In 220 BC, during one of the periods when they were allies,
they conquered and burned Littos, the No 3 powerful town in
the region, and they turned it into... No 0 for ever!
But before the inevitable showdown between Knossos and Gortina
another enemy appeared on the horizon: the Romans. Now, the
Knossians joined forces with other Cretan towns to deal with
the enemy, but the shrewd Gortinians immediately realised the
hopelessness of the situation and, instead, they chose to become
Rome’s allies. Not that they didn’t mind having
a “boss” over them, but since the Romans were
there to stay they thought it would be best to be on their good
side. Indeed, in 68 BC the Romans conquered Crete without much
difficulty, and they destroyed Knossos along with many other towns
that resisted them. But for their ally, Gortina, they reserved
special treatment. Not only did they not touch anything, but they
even made the town the capital of their new province, and they
set about adorning it with beautiful - and needed - public buildings.
Of course, they started with a very luxurious Praetorium for
the needs of the Roman praetor (the governor of the province);
fancy offices and conference rooms, comfortable bedrooms and
a spa were all thought to be indispensable parts of it. Then
they built an Amphitheatre in which to enjoy their... graceful
shows that ended with the loser’s death (beast and gladiator
fights). But to these they added two Theatres,
School, a Stadium (6), a large Public Bath, and many temples,
including the one of Isis and Serapis, two imported deities
that were “made in Egypt.”
From the pre-Roman Gortina we have the splendid temple of the
Pythian Apollo (9), one of the most important temples of the
town, dating from the 7th century BC. On the base of it the
Gortinians carved their laws and the treaties they signed, because
they wanted to place them under the protection of the god. The
large blocks of stone at the Music School which are inscribed
Laws of Gortina must in all likelihood have come from this temple.
No other Greek inscription has been saved that is that big:
in 12 columns,
600 lines, and a total of 17,000 letters - carved
one very close to the other and forming lines that are alternatively
read from left to right and vice versa - is the longest and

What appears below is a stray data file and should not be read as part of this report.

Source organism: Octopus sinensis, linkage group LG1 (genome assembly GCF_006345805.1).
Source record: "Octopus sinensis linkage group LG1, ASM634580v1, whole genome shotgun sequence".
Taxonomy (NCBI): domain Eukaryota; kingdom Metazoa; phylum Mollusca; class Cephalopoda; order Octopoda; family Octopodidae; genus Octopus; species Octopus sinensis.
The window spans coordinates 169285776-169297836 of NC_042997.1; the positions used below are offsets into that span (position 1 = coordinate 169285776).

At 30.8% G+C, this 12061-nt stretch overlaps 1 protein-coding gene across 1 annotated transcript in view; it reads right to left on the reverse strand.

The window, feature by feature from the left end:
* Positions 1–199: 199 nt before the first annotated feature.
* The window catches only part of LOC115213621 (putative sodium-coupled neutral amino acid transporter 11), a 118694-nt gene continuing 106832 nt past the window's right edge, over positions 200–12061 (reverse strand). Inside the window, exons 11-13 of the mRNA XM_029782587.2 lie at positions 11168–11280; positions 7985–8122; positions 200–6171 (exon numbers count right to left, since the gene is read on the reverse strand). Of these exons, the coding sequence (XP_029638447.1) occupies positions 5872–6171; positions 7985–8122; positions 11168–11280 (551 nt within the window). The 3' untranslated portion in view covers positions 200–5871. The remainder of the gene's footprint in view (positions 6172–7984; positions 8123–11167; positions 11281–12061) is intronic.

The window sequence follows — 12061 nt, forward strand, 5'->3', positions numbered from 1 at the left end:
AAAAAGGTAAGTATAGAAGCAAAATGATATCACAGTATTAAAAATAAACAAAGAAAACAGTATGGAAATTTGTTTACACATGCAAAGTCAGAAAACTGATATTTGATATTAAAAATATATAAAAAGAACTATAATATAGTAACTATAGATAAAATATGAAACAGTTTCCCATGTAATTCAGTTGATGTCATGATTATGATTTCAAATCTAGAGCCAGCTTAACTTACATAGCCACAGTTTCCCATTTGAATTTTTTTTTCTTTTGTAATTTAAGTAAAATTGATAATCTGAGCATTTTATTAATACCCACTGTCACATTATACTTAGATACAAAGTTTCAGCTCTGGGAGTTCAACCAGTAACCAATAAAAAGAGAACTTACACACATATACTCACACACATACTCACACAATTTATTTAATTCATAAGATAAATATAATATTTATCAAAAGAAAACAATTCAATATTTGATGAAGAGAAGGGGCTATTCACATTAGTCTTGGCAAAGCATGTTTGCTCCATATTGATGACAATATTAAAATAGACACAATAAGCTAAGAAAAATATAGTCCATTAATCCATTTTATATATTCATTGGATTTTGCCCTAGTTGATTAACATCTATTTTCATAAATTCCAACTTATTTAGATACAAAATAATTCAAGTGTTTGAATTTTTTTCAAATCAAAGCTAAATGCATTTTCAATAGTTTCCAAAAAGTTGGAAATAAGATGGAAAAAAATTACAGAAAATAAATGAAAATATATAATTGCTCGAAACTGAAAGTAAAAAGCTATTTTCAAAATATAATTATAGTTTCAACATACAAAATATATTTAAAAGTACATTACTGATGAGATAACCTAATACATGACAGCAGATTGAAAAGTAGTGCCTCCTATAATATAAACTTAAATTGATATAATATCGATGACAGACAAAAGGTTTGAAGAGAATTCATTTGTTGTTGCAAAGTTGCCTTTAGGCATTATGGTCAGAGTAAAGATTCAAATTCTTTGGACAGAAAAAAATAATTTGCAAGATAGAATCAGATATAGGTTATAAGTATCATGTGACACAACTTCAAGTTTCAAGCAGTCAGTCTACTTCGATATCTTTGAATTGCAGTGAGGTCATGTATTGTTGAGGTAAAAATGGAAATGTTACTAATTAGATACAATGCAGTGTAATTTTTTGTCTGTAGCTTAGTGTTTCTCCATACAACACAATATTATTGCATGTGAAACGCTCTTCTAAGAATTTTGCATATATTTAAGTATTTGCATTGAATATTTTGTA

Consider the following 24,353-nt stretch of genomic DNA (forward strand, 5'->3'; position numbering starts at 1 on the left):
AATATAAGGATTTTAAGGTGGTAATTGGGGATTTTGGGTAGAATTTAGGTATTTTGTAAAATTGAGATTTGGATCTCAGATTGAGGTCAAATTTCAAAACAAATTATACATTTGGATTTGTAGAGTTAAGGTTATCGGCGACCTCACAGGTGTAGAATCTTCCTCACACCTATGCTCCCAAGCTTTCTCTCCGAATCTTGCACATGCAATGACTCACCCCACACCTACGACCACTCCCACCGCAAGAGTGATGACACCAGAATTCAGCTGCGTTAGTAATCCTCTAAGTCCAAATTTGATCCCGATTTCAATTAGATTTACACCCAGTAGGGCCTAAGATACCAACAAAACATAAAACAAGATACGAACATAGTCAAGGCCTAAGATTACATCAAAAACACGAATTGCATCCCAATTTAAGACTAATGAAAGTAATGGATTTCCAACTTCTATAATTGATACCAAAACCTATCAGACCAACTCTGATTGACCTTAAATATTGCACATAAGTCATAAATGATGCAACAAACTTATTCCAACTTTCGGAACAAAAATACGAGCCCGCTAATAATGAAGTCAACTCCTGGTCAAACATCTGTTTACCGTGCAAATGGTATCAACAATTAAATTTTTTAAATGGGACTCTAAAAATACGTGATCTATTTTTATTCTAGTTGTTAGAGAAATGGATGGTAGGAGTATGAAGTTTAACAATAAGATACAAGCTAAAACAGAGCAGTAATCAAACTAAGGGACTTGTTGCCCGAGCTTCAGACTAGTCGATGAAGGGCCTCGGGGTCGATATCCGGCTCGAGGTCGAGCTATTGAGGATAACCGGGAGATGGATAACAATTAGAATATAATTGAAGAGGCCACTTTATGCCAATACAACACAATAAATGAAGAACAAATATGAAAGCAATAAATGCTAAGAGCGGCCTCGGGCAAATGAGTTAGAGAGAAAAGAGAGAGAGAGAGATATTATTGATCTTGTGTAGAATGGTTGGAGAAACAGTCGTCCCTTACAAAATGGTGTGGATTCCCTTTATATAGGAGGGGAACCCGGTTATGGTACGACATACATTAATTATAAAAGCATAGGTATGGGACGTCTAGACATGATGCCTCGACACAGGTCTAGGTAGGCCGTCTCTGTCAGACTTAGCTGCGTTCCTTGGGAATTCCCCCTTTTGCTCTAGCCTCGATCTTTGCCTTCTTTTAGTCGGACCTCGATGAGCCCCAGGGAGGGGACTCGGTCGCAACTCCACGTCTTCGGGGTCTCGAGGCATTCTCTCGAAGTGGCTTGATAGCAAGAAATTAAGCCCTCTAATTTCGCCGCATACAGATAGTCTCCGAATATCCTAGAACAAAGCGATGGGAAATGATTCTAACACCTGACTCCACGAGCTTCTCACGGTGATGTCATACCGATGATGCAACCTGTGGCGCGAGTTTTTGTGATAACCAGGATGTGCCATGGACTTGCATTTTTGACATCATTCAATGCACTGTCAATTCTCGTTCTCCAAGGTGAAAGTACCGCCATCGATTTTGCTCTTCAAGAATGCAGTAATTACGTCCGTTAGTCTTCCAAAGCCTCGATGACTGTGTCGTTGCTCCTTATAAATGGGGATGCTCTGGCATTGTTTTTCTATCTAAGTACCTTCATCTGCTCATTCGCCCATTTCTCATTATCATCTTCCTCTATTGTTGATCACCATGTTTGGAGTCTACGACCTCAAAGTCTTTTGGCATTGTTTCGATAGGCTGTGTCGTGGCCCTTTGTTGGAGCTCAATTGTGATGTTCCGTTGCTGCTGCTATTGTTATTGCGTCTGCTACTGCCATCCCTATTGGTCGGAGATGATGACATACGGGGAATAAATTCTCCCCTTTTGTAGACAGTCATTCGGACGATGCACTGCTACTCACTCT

most difficult legal text we have in the ancient Cretan dialect.
It dates from the 5th century BC, and... no matter how good
your ancient Greek, you will have a hard time reading it! After
years of study, the experts inform us that it is a kind of civil
code, dealing with matters of property, dowry, inheritance,
marriage, divorce, adoption etc., as well as with the rights
and obligations of slaves.
A second temple of the 7th century BC is the temple of Athena
(10) on the acropolis. Here you will see traces of the wall
that protected the first settlement, as well as the foundations
of a Roman building of unknown use which is known as “Kastro”
When the Christian religion started spreading in Crete, Gortina,
following its standard policy of going along with the nation
or trend that seemed strongest, was the first town to adopt
it. As a result, the archbishop of Crete and student of Paul,
Titos, had his base in Gortina. The Metropolis, dedicated to
Aghios Titos, was built much later (around 500 AD), and it has
been preserved in pretty good condition. However, Christianity
did not win immediately. The Romans did not like the new religion,
and at first they reacted with violence. During the reign of
Emperor Decius (249 - 251 AD), ten young Christians were put
to death here. In their memory, the modern village that was
built near the ancient town was named “Agii Deka”
(The Holy Ten). To honour the ten martyrs, let us also mention
their names: Saturninos, Efporos, Gelassios, Theodoulos, Evnikianos,
Zotikos, Pompios, Agathopous, Evarestos and Vassiliades.
But apart from the Romans, there was somebody else who was
mighty displeased with the Gortinians’ change of religion:
Zeus Himself. After giving them a grace period of six to seven
centuries in which to repent, he sent them a huge Thunderbolt
(with a capital T) and laid everything waste. The thunderbolt
came in the form of the Saracens in 828 AD. The town could not
resist the Arabian attack and it disappeared from the face of
the earth for ever. Its glory and splendour were gone, and its
shattered pieces can be seen today scattered all over the fields
and olive groves surrounding it...
of the information on this page : “Unexplored
Crete”, Road Editions. For more
guidebooks and maps of Greece, click here.